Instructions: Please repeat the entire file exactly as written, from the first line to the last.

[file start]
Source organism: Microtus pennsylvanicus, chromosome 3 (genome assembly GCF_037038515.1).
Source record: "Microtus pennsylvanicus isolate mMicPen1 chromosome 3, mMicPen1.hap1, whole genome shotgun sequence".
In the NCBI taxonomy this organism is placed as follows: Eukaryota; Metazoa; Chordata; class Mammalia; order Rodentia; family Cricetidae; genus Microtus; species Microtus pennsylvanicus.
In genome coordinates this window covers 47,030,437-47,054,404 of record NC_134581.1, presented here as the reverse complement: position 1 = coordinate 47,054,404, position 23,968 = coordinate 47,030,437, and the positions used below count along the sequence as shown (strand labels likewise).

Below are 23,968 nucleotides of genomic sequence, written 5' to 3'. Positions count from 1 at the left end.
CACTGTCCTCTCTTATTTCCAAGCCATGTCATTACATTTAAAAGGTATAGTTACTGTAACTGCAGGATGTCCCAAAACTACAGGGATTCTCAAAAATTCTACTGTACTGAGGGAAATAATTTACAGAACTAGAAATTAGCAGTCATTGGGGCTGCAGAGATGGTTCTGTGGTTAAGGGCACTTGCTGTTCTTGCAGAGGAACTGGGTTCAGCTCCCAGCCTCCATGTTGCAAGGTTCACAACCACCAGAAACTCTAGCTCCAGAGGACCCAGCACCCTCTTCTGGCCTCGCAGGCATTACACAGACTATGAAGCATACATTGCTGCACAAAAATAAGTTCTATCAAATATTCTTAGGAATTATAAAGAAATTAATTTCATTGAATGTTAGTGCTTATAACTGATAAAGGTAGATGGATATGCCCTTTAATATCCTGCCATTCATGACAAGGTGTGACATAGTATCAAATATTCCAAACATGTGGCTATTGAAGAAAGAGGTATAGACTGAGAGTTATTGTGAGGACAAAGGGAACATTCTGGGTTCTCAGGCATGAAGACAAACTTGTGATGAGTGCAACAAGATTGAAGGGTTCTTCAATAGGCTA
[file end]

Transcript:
Source organism: Microtus pennsylvanicus, chromosome 3 (genome assembly GCF_037038515.1).
Source record: "Microtus pennsylvanicus isolate mMicPen1 chromosome 3, mMicPen1.hap1, whole genome shotgun sequence".
In the NCBI taxonomy this organism is placed as follows: Eukaryota; Metazoa; Chordata; class Mammalia; order Rodentia; family Cricetidae; genus Microtus; species Microtus pennsylvanicus.
In genome coordinates this window covers 47,030,437-47,054,404 of record NC_134581.1, presented here as the reverse complement: position 1 = coordinate 47,054,404, position 23,968 = coordinate 47,030,437, and the positions used below count along the sequence as shown (strand labels likewise).

Below are 23,968 nucleotides of genomic sequence, written 5' to 3'. Positions count from 1 at the left end.
CACTGTCCTCTCTTATTTCCAAGCCATGTCATTACATTTAAAAGGTATAGTTACTGTAACTGCAGGATGTCCCAAAACTACAGGGATTCTCAAAAATTCTACTGTACTGAGGGAAATAATTTACAGAACTAGAAATTAGCAGTCATTGGGGCTGCAGAGATGGTTCTGTGGTTAAGGGCACTTGCTGTTCTTGCAGAGGAACTGGGTTCAGCTCCCAGCCTCCATGTTGCAAGGTTCACAACCACCAGAAACTCTAGCTCCAGAGGACCCAGCACCCTCTTCTGGCCTCGCAGGCATTACACAGACTATGAAGCATACATTGCTGCACAAAAATAAGTTCTATCAAATATTCTTAGGAATTATAAAGAAATTAATTTCATTGAATGTTAGTGCTTATAACTGATAAAGGTAGATGGATATGCCCTTTAATATCCTGCCATTCATGACAAGGTGTGACATAGTATCAAATATTCCAAACATGTGGCTATTGAAGAAAGAGGTATAGACTGAGAGTTATTGTGAGGACAAAGGGAACATTCTGGGTTCTCAGGCATGAAGACAAACTTGTGATGAGTGCAACAAGATTGAAGGGTTCTTCAATAGGCTA